Parks v. Edwards et al
ORDER granting 38 Motion for Summary Judgment. Signed by Magistrate Judge F. Keith Ball on 1/31/17. (YWJ)(Copy mailed to Plaintiff.)
IN THE UNITED STATES DISTRICT COURT
FOR THE SOUTHERN DISTRICT OF MISSISSIPPI
QUANTAURUS PARKS, #167684
CIVIL ACTION NO. 3:14cv153-FKB
DERRICK EDWARDS, M.D., ET AL.
MEMORANDUM OPINION AND ORDER
Before the Court is the Motion for Summary Judgment  and a supporting
memorandum filed by Defendant Derrick Edwards, M.D., in this action brought pursuant to 42
U.S.C. § 1983. Plaintiff, Quantaurus Parks, has failed to file a response in opposition to the
Motion for Summary Judgment. Having considered the filings, the Court finds that the Motion
for Summary Judgment  should be granted. Accordingly, Plaintiff=s claims against Edwards
are hereby dismissed with prejudice.
I. Facts and Procedural History
Parks is a state prisoner housed at East Mississippi Correctional Facility (“EMCF”),
located in Meridian, Mississippi. . Defendant Edwards is a physician that was formerly
employed by Health Assurance LLC to provide medical services to the inmates incarcerated at
EMCF.  at 1. According to Parks’s complaint, Edwards violated his constitutional rights
during his incarceration at EMCF by failing to provide him with adequate medical care for a skin
condition. Parks has voluntarily dismissed his claims against Nurse O. Little, Warden Jerry
Buscher, and Scott Marquardt, an officer of Management and Training Corporation, a company
that manages EMCF. , .
The Court held an omnibus hearing1 in this matter, at which time it conferred with
Plaintiff and counsel for defendants in this suit founded upon 42 U.S.C. ' 1983, Awhich creates a
cause of action against any person who violates another=s constitutional rights while acting under
color of state law.@ Estate of Thornton v. Rankin Cnty., 2015 WL 1650237, *2 (S.D. Miss. Apr.
14, 2015)(Jordan, J.). At the omnibus hearing, the parties consented to have a United States
Magistrate Judge conduct any and all further proceedings in the case and order the entry of final
judgment, and the District Judge subsequently entered an order of reference. 28 U.S.C. ' 636(c);
Fed. R. Civ. P. 73. Parks is proceeding in this matter in forma pauperis (AIFP@) and pro se.
In his filings, Parks alleges that he suffered from a skin condition that caused him to
experience external hives, intense itching, and burning of his skin. , . Parks alleges that
Edwards treated him for his skin condition, but the medication Edwards prescribed did not work
and, instead, made his condition worsen.  at 4. Parks alleges that after he requested to see a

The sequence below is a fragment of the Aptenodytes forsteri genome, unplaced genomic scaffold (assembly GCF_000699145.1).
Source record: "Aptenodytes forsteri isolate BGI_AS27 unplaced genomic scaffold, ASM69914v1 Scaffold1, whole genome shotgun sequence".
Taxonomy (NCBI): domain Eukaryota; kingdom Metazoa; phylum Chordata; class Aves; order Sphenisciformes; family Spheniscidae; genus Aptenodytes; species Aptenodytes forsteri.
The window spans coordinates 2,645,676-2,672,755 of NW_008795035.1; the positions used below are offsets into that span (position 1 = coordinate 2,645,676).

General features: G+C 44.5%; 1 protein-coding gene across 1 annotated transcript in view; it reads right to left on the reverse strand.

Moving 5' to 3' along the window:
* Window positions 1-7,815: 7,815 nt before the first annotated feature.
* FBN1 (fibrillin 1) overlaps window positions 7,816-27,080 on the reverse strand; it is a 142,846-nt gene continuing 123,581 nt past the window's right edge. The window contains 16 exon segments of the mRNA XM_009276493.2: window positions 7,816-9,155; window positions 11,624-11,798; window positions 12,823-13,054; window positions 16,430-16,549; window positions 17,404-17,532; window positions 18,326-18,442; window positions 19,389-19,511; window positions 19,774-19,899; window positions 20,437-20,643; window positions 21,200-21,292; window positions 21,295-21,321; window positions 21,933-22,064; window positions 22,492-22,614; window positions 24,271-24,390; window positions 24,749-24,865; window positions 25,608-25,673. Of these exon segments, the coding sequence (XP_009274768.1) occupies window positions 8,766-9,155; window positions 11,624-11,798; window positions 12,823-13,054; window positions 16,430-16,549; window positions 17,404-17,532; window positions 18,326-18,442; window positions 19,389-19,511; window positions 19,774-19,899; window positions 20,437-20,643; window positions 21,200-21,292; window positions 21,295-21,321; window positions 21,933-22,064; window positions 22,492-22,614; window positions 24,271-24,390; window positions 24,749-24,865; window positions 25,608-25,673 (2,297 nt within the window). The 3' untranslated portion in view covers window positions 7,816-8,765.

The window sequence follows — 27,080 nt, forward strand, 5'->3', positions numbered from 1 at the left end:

specialist, Edwards refused to see him again. Id. At the omnibus hearing, Parks testified that
although Edwards treated him one time in January 2014, the skin condition had resolved as of
August or September 2014. Parks filed this action in February 2014.2
II. Legal Standards
Rule 56 of the Federal Rules of Civil Procedure states, in relevant part, that A[t]he court
shall grant summary judgment if the movant shows that there is no genuine dispute as to any
material fact and the movant is entitled to judgment as a matter of law.@ Fed. R. Civ. P. 56(a). An
issue of fact is genuine if the "'evidence is sufficient to permit a reasonable factfinder to return a
verdict for the nonmoving party.'" Lemoine v. New Horizons Ranch and Center, 174 F.3d 629,
See Spears v. McCotter, 766 F.2d 179 (5th Cir. 1985).
From his complaint, it is unclear whether Parks exhausted his administrative remedies as to his claims.  at 6.
Nevertheless, because Defendant Edwards has moved for summary judgment on the merits, the Court will address
the merits of Parks’s claims of denial of adequate medical treatment.
633 (5th Cir. 1999)(quoting Colston v. Barnhart, 146 F.3d 282, 284 (5th Cir.), cert. denied, 119
S.Ct. 618 (1998)). Issues of fact are material if Aresolution of the issues might affect the outcome
of the suit under governing law." Lemoine, 174 F.3d at 633. The Court does not, "however, in
the absence of any proof, assume the nonmoving [or opposing] party could or would prove the
necessary facts." Little v. Liquid Air Corp., 37 F.3d 1069, 1075 (5th Cir. 1994)(en
banc)(emphasis omitted). Moreover, the non-moving party's burden to come forward with